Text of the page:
By Charles Kalu
Ace broadcaster, Dr Patrick Oke has re-echoed the need for proper standardization and quality control in broadcasting in Nigeria
He expressed concern that broadcasting in Nigeria had become for all comers with no controls
Dr Patrick Oke stated this during a Candid Conversation with TheDaily Report editorial team at his residence in Lagos.
According to him, “a lot of broadcasters now are not really conscious of any standards. They just want to do what they want to do. And there’s a lot of support for that kind of thing because of the new concept of its me myself and this is me and what I want to do. Regulators and standard keepers who are supposed to ensure that you can’t have that kind of attitude are not following up. There is no deterrence for missing standards nowadays. It wasn’t so before.”
The veteran broadcaster whose face was regular on NTA network news in the 80s also blamed the falling standard and lack of quality control on what he described as part of the general national malaise.
“You and I know that in those days they were standards everywhere. There was time that there was a false sense of nationalism and that nationalism meant that everything we learnt had to be jettisoned which was not true. All countries of the world at one time or the other were colonized even England was colonized by the Romans. You take what is good and jettison what is bad. But here in Nigeria we have this concept that everything we learnt from the British was to be jettisoned and nothing to replace it with. Hence the chaos now in Nigeria. That’s what went wrong which has affected broadcasting”.
Dr Oke stressed that what we hear or watch now is a reflection of the Nigerian audience stating that “the Nigerian audience has also moved and it is standardless as well. What you hear now is a reflection of what the Nigerian audience is. Nigerian standard is not as discerning as before. Anything goes.”
Dr. Oke who was one of the pioneer anchors of NTAs Newsline at 9pm on Sundays with the late Yinka Craig said broadcasting lately has thrown up personalities he described as “being more internationalized “.
According to him, “ in that context we have also shown up “affected people” because a lot of people are on air with “false accents” without being natural. If you have a little bit of Nigerian or parochial accent slipping in just be yourself. It actually detracts from your credibility when people see you trying to sound unnatural”.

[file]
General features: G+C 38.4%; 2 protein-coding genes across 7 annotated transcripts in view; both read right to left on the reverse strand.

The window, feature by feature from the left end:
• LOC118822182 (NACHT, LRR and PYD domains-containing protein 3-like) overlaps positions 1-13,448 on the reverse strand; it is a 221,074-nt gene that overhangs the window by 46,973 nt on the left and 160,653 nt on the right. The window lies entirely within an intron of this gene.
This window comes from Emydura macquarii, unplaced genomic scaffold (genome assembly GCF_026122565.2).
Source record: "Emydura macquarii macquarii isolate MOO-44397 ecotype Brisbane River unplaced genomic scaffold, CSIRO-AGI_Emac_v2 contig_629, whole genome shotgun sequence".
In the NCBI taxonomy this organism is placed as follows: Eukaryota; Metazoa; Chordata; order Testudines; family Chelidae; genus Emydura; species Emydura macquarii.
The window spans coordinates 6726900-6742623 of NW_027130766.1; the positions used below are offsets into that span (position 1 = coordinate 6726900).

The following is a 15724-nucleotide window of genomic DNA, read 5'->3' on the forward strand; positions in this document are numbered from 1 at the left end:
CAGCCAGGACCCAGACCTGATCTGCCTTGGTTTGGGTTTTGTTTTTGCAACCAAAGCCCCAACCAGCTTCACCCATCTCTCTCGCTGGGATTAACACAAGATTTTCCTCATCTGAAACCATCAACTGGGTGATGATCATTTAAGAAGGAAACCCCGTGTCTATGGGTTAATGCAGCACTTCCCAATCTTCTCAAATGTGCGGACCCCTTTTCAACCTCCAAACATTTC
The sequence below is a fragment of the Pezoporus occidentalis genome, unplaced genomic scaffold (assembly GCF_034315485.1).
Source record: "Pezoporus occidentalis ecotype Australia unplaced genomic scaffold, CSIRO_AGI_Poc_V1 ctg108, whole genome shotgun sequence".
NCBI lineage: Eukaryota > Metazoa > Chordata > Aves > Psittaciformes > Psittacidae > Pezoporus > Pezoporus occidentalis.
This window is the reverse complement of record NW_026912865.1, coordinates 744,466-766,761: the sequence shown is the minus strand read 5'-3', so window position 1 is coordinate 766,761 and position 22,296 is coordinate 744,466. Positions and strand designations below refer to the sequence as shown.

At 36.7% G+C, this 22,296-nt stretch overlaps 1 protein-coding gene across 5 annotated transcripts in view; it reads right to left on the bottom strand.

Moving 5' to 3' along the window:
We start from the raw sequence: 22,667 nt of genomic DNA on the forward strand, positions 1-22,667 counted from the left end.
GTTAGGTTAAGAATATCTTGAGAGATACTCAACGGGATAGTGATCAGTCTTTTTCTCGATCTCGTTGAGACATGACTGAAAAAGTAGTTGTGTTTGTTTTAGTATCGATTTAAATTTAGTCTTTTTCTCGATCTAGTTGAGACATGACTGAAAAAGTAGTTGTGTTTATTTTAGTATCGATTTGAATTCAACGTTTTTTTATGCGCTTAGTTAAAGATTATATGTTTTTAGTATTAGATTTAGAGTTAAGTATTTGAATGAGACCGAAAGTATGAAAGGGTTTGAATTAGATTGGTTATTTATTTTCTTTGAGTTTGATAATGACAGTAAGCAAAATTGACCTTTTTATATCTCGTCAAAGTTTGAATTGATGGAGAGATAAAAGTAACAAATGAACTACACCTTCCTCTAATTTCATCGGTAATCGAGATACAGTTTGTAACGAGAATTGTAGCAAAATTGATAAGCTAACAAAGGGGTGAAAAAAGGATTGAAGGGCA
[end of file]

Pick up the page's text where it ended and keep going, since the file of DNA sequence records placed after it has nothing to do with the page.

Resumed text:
Dr Patrick Oke however noted that “this day, we have some very natural broadcasters. They really impress you. Their heart and mind is in it. They are not two different personalities trying to show which is which”.
The broadcaster with a baritone voice who was also a DJ during his time on Radio Nigeria 2 -the foremost FM station located then on 45 Martins street in Lagos Island explained that during their time after a 12 week Basic Announcers Training at the FRCN Training School; you had to sit-in behind an experienced announcer for at least 3 months before you’re allowed to give a Time Check and if you proved to be keenly interested you’re allowed to say; “ a word” and it must be written . “Everything you said was listened to critically and assessed in places you will never believe. Standards then was very high and it’s a critical consecration on the part of the bosses. Standards were sought after and encouraged.”
Patrick Oke noted that;” Double Banking” was very essential in their time. It’s like when you finish medical school and you go on internment. You can read all the stuff and n the world and that’s all theory but the practice is different and this is the reality and it’s not always pleasant. Even the studio atmosphere can be daunting. It can make you very nervous. One of the things that really scared us as Trainee Announcers was mispronouncing of Nigerian names. And it was criminal to mispronounce a word or a name. People did slightly less things and they were laid off air for months”.
He said at the age of 22 he had started reading the Radio Nigeria Network news while praising some of his presentation teachers like Mrs Awani, Mrs Stella Bassey and Mr Bode Alalade all of whom he described as the being among the best trainers in presentation in Nigeria.
Also he noted that they were not insulated from mistakes as “they had so many funny mistakes in trying to do the right thing “but that corrections were made immediately and they ensured it never happened again.”
Dr Oke singles out Sienne Allwell Brown as a great broadcaster and as a big sister in the profession who encouraged him to join her at NTA sometime in 1977 as Announcer when there was vacancy.
On what he thinks about NTA and some other TV stations today; this veteran Toast Master has this to say;
“As a Nigerian, as a broadcaster and as someone who is keenly interested in the progress of my country; I must say those stations have not moved a step. Sometimes when you watch you wonder if they are in this world. The standard is so terrible. You’re wondering if these people watch the TV stations. Even some local stations are doing well that is standard wise like graphic creativity, presentation but i am sorry to say that some of the stations with the largest reaches are just sitting in one place treating broadcasting as a normal Nigerian business”.